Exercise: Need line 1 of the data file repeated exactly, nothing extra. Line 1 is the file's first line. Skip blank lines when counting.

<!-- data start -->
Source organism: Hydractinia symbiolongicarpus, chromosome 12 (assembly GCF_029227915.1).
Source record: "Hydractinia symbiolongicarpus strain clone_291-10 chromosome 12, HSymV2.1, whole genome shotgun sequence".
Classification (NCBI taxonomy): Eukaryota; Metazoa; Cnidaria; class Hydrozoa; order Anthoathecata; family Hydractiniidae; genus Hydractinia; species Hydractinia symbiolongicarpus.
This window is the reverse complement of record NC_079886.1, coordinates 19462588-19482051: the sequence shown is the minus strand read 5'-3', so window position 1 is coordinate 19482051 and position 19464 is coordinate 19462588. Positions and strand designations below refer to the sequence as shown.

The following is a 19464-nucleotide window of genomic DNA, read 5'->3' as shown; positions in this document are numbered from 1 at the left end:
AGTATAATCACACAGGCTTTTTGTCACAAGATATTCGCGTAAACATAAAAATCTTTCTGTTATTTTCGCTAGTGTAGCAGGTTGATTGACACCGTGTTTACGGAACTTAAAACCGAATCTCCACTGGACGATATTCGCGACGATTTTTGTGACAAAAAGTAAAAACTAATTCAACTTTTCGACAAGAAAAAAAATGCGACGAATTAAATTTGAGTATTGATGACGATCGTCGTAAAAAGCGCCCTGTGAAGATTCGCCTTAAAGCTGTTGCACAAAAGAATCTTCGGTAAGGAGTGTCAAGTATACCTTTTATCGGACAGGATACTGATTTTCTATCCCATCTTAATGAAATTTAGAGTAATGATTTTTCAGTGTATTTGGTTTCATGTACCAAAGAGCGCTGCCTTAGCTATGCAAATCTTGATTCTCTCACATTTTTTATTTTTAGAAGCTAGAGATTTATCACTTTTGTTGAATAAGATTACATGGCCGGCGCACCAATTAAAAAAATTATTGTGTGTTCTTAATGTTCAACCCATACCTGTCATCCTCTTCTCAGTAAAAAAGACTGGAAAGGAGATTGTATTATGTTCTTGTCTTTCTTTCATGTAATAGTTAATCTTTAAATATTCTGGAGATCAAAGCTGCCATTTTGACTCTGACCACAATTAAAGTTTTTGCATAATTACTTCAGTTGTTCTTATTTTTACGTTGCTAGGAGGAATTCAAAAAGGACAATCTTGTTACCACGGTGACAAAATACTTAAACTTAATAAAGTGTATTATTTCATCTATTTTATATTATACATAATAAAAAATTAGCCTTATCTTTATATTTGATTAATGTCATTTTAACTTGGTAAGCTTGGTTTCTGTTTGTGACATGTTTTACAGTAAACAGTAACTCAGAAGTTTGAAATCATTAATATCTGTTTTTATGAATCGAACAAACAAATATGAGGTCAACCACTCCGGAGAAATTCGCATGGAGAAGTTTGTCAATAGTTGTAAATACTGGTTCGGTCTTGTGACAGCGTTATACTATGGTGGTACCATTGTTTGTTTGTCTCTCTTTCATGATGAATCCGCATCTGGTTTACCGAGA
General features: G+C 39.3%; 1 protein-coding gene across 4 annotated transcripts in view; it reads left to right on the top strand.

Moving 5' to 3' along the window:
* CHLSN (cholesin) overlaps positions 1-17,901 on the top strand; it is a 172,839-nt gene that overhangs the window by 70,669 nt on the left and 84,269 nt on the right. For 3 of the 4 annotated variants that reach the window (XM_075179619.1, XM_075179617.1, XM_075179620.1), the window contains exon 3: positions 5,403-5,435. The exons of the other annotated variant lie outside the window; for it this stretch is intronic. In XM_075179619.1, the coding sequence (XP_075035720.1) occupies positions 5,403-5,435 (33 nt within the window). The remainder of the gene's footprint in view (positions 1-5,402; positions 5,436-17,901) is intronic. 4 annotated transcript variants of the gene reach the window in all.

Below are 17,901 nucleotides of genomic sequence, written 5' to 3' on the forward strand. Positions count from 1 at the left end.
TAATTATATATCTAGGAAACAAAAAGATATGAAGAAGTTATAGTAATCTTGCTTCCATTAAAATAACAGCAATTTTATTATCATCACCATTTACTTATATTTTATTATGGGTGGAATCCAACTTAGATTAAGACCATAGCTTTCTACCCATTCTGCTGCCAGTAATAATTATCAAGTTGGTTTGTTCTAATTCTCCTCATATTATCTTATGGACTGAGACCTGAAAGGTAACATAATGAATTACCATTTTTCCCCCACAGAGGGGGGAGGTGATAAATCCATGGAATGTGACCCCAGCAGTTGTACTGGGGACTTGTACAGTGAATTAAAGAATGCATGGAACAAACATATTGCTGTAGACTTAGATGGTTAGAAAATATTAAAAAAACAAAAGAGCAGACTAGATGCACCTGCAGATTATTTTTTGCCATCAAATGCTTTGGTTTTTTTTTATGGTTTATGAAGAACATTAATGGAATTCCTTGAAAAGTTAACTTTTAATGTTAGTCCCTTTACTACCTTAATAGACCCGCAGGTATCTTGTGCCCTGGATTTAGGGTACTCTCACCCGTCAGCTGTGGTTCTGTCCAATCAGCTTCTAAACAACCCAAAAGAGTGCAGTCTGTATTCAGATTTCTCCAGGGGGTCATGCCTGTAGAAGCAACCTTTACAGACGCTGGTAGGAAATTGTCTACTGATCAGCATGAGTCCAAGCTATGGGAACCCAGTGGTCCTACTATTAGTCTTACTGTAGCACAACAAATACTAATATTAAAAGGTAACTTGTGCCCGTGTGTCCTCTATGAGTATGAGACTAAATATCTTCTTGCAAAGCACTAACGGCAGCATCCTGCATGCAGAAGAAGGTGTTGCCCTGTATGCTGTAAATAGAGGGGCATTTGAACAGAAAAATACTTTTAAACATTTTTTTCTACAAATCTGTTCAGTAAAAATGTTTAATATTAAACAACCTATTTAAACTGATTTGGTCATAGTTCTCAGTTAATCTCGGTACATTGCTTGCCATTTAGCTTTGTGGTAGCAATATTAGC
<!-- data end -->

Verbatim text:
Source organism: Hydractinia symbiolongicarpus, chromosome 12 (assembly GCF_029227915.1).